The war in Ukraine is the largest conflict on European soil since the end of World War II.
In the 19 months of combat, the two combatants have lost approximately 500,000 troops killed and wounded, according to U.S. intelligence estimates, and there are hundreds of thousands of additional troops fighting.
The extremely heavy losses have forced both Ukraine and Russia to come up with innovative ways to replenish their ranks.
One of those methods comes straight out of the Middle Ages and one of the longest conflicts in history.
The Hundred Years’ War and the Free Companies
From 1337 to 1453, England and France clashed in what would become known as the Hundred Years’ War. (The conflict actually lasted 116 years with intermittent truces and the arrival of the Black Death.)
The fighting took place mostly in France, with some proxy warfare in Spain and Belgium. Some of the most famous battles of the medieval ages were fought in the conflict, including Sluys, Crecy, Poitiers, and Agincourt.
In an age where chivalry and religion shaped how people viewed life and warfare, the Hundred Year’s War left a mark. Warfare at the time was particularly brutal, and the preferred method to wage it made it even more so for innocent people. As a way to taunt the other side into battle, the two sides (but mainly the English) launched Chevauchées (raids) on enemy territory that stole and burnt anything they could for miles. Sometimes, the opposing side would respond, and a big battle would take place, like in Crecy and Poitiers. In the backdrop of this, the “Free Companies” emerged.
During the truces between the two kingdoms, English soldiers left in France formed the Free Companies and started terrorizing parts of the country. Led by experienced commoners and sometimes noblemen, the Free Companies captured castles and exacted tribute from villages and towns. Their composition was as complicated as the politics of the time.
In addition to Englishmen, there were Scots, Welshmen, French, Flemish, Germans, and Italians in the Free Companies. Essentially groups of roaming mercenaries, the Free Companies would rejoin the royal armies once war would officially break out again.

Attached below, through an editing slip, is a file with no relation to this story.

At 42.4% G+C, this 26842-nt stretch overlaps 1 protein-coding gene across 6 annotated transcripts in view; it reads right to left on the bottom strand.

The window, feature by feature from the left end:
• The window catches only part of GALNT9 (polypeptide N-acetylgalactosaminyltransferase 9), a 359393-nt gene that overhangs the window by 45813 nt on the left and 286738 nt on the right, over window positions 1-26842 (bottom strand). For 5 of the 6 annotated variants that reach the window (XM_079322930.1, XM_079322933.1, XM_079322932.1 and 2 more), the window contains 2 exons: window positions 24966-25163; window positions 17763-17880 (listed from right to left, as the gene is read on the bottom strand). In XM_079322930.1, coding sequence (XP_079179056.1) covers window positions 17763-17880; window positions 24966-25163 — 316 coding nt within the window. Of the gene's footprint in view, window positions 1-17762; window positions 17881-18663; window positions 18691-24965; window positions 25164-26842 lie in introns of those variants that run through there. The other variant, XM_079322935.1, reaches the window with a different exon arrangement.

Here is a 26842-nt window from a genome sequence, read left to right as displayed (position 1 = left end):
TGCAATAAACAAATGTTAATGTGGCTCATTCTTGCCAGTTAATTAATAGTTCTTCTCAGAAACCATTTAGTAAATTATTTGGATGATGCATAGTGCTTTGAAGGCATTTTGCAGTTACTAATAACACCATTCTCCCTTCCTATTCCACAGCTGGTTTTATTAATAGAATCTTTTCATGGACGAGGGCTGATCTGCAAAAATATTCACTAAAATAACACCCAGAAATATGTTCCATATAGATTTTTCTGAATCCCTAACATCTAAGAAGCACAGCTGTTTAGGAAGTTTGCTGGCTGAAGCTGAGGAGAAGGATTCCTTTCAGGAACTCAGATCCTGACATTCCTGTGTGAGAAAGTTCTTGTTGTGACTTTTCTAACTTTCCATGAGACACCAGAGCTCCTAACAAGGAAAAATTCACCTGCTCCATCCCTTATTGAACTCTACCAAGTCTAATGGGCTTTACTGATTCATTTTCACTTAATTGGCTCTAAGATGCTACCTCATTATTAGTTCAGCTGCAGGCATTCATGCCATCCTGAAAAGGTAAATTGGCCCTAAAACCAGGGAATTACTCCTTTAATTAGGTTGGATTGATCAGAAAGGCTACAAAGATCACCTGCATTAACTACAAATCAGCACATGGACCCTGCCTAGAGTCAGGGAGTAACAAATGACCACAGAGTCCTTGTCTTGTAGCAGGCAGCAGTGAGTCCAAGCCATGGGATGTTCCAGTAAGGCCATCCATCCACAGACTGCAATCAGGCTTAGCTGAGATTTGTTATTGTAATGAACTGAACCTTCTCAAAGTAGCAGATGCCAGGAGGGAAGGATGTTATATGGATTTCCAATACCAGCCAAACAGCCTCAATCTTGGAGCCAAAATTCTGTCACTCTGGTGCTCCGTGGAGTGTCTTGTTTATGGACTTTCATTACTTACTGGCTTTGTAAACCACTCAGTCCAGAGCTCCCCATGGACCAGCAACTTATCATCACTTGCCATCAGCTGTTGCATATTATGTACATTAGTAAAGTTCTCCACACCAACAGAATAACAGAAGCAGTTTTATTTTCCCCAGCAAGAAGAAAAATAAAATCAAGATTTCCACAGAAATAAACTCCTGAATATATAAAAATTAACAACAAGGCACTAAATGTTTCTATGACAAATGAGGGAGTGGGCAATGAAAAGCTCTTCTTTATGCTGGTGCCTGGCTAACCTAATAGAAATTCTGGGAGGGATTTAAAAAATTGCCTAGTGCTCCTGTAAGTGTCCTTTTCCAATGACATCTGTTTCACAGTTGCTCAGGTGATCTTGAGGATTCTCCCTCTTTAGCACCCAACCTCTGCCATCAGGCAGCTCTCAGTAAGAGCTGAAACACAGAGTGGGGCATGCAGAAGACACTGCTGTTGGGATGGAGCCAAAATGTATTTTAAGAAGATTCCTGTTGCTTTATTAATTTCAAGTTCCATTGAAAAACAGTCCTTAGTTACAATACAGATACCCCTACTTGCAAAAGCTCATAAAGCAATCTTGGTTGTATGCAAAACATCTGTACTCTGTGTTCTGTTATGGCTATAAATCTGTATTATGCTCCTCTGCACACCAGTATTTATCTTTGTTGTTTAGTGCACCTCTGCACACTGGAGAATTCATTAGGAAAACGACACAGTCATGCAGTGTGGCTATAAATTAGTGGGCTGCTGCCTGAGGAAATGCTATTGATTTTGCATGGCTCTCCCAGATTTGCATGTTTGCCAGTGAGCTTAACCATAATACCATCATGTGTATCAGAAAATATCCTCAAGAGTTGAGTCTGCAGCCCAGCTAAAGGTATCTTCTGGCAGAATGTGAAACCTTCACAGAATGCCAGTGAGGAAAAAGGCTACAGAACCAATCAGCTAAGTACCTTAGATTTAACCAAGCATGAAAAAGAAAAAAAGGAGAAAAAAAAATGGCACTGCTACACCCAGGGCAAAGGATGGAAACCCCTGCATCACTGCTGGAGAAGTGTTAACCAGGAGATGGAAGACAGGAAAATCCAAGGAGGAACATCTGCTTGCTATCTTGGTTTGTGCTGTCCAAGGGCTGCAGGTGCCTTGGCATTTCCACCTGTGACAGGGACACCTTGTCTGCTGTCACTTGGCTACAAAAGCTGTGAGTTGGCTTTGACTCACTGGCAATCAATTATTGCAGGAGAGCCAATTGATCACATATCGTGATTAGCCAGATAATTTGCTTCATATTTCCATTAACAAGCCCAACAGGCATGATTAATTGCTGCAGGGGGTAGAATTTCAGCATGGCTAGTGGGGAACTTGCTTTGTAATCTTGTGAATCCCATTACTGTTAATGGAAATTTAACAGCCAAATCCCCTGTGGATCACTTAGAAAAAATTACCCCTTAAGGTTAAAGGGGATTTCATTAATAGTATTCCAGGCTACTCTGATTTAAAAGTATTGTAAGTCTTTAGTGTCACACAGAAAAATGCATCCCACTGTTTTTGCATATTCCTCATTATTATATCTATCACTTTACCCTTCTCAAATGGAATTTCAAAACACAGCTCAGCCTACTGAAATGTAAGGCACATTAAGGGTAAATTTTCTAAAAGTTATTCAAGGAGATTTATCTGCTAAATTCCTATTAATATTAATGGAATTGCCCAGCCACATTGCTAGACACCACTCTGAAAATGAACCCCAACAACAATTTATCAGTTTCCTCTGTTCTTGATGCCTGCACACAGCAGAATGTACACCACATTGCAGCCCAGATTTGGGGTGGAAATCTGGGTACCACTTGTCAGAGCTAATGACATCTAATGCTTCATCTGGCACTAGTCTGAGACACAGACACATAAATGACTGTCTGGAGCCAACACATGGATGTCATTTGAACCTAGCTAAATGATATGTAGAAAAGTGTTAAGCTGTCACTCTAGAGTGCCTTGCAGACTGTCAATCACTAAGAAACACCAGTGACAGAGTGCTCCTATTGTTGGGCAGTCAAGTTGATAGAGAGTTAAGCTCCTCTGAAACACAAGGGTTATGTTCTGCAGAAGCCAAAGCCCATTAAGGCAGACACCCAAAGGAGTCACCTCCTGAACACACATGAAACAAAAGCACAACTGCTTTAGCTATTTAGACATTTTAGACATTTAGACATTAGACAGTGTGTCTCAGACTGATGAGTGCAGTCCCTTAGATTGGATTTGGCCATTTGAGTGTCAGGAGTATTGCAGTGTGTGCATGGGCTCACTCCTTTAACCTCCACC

Now, almost 700 years since the Hundred Years’ War began, the Russian forces are forming their own versions of Free Companies.
Russia’s Free Companies
The Russian campaign in Ukraine is the one now benefitting from the roaming troops looking for action.
“In recent weeks, up to hundreds of fighters formerly associated with the Wagner Group private military company (PMC) have likely started to redeploy to Ukraine as individuals and small groups, fighting for a variety of pro-Russian units,” the British Military Intelligence assessed in its latest estimate of the war.
The Wagner Group private military company has played an important role in the conflict in Ukraine. It was Wagner Group mercenaries who in May captured the town of Bakhmut in the Donbas after more than a year of fighting. But after months of fighting on the frontlines, the private military company went rogue when its leader, Yevgeny Prigozhin, launched a failed coup d’etat against Russian President Vladimir Putin in June.
It was all over in 24 hours for the Wagner Group, and Putin forced the mercenaries to hand over their heavy equipment to the Russian military and leave for Belarus. Some of them stayed there, while others are seeking their way back to the frontlines.
“The exact status of the redeploying personnel is unclear, but it is likely individuals have transferred to parts of the official Russian Ministry of Defence forces and other PMCs,” the British Military Intelligence stated.
The Wagner mercenaries will certainly help their Russian effort on the ground because of their combat experience and effectiveness.
“Several reports suggest a concentration of Wagner veterans around Bakhmut: their experience is likely to be particularly in demand in this sector. Many will be familiar with current front line and local Ukrainian tactics, having fought over the same terrain last winter,” the British Military Intelligence added.
The English Free Companies of the Middle Ages proved to be highly successful. Whether the modern Russian version proves enough to alter the war in Ukraine remains to be seen on the battlefield.